Chinese Chang’e 4 rover, called Yutu 2, is moved between Feb. 1 and Feb. 28, 2019. The left panel shows the landing site for the Chang’e 4 Jan. 2 touchdown; the right panel is the best-resolution pictures of the lander and rover taken. The left photo was taken six hours later. The most recent vision, in the right, it turns out that Yutu 2 crosses 150 feet (46 meters) to the west during the month of February.
NASA’s Lunar Reconnaissance Orbiter (LRO) continues to monitor the whereabouts and wanderings of China’s Yutu 2 rover on the moon is too far from the side.
In the coming months, the sun will rise higher and higher about Yutu 2’s landing site by the LRO is overhead, offering the possibility to obtain images without shadows, according to Mark Robinson, principal investigator of the LRO’s Lunar Reconnaissance Orbiter Camera (LROC), a three-camera system that captures high-resolution photos of the lunar surface.
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That next images will be particularly useful for the mapping of the differences in brightness (albedo), Robinson noted. Researchers, therefore, need to get their first good looks at the “blast zone” — the area that was brightened around Yutu 2 s companion lander as rocket exhaust interactions with the regolith, such as that seen in the near of all the other landing sites.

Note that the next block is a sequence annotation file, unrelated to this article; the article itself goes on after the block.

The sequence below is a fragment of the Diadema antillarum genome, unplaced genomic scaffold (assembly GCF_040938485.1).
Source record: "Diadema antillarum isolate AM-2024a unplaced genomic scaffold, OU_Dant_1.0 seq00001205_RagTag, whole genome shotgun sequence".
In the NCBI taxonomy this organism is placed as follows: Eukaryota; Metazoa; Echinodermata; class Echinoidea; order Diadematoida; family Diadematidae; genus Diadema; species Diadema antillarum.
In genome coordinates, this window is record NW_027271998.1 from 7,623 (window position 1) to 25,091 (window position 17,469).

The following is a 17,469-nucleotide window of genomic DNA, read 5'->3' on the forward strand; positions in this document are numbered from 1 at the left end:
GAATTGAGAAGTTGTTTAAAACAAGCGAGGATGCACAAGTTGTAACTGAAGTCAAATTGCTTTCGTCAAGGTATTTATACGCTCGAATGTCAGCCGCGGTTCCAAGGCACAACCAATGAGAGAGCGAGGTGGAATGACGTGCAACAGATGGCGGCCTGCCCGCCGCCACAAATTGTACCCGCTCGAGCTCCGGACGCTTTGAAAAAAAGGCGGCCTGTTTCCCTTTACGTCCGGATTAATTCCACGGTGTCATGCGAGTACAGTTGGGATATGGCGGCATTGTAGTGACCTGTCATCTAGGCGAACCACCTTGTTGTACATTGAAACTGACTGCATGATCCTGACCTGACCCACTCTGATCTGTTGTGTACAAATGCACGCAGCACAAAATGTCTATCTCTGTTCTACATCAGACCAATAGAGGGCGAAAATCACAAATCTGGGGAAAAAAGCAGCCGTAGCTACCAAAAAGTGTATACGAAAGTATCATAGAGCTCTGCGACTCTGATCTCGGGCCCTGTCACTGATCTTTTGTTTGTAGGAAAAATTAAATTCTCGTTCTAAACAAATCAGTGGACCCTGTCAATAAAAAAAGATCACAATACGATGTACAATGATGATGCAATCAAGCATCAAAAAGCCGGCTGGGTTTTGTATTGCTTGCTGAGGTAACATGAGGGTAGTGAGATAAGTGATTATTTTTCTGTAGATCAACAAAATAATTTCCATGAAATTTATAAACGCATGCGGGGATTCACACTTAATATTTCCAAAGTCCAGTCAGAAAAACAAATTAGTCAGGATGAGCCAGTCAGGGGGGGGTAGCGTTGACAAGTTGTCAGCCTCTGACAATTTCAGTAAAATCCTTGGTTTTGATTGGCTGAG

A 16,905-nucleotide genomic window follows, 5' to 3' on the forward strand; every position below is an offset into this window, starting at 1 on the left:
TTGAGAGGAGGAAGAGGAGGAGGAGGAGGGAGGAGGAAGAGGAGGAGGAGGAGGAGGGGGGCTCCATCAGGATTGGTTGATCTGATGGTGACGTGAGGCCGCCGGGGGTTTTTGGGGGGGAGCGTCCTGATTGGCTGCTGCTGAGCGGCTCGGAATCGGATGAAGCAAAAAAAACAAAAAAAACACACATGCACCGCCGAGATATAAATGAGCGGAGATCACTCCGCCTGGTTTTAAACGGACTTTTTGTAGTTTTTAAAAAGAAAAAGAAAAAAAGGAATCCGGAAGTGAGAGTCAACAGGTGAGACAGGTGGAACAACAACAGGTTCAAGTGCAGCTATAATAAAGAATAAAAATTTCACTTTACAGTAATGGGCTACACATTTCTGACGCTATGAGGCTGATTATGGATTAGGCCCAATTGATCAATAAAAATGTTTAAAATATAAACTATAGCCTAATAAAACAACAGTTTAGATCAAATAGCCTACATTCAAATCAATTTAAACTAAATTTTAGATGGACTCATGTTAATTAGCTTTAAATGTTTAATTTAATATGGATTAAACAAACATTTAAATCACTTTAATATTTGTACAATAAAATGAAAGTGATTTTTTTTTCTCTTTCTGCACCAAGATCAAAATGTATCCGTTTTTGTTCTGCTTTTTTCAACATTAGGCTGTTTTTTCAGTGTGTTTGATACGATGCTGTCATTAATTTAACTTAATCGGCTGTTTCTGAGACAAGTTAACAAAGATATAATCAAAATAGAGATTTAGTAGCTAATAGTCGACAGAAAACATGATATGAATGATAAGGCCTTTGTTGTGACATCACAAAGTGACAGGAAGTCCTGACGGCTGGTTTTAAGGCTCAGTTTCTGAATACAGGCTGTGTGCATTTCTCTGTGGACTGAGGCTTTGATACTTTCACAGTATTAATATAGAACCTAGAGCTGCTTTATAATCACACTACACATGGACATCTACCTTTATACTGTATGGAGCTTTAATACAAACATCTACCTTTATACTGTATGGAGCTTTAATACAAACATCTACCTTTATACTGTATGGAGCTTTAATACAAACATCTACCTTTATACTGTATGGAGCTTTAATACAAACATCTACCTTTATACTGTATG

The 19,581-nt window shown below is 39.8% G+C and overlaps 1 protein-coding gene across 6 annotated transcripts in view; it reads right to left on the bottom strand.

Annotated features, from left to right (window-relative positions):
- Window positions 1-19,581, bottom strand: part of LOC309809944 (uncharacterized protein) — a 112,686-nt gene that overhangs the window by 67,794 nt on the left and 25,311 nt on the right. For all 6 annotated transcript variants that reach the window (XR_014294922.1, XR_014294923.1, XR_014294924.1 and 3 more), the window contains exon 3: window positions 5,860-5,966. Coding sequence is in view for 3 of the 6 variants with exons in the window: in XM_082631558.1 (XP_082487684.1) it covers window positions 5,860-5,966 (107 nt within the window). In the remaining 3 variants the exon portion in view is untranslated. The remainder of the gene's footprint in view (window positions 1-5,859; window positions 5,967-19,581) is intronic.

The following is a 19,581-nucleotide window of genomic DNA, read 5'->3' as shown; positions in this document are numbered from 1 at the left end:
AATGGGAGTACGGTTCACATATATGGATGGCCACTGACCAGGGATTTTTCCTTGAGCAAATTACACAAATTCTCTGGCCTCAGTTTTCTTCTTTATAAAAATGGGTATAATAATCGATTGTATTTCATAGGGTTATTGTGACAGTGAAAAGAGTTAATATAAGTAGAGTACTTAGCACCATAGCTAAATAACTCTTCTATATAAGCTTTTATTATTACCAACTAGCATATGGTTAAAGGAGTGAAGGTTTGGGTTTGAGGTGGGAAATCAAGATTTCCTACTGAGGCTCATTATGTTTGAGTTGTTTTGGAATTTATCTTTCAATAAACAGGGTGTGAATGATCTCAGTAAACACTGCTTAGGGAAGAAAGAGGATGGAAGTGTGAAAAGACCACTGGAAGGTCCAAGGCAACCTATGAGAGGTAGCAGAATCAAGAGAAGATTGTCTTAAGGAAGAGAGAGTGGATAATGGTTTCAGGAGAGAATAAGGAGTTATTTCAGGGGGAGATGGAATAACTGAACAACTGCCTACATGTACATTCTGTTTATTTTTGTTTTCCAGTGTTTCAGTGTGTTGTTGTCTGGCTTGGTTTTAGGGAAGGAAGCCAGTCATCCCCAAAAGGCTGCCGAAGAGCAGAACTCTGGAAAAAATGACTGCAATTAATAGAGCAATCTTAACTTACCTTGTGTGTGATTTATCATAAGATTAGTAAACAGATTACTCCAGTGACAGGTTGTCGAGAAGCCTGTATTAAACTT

The tracks of the rover should also be visible in the coming months, allowing researchers to follow Yutu 2 the exact path along the floor of the Von Kármán Crater, Robinson explained.
Yutu 2 and the lander make-up of China Chang’e 4 mission, which landed in the 115 km wide (186 miles) Von Kármán Crater on the night of Jan. 2, 2019. No craft, robot or crew had ever pulled off a soft landing on the moon’s far side.
To the west of progress
LRO is about a certain place on the moon at least once per month (in daylight), making the western progress of the Yutu 2 rover to be seen.
Robinson explained that, at the end of February, Yutu 2 226 feet (69 meters) from the home, the Chang’e 4 lander. LROC images show Yutu 2 150 ft (46 m) from the west of the progress of the month of February.
Every month on the LRO images of the landing site, now called Ra Tianhe, the lighting changes, giving a different view of the area.
Around sunrise and sunset, long shadows enhance the topography, Robinson said; closer to the afternoon, differences in the brightness of the surface are clearer. In the latest LROC image, from Feb. 28, the sun is near the horizon, and the lander and rover both cast long shadows.
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This version of the story published on Space.com.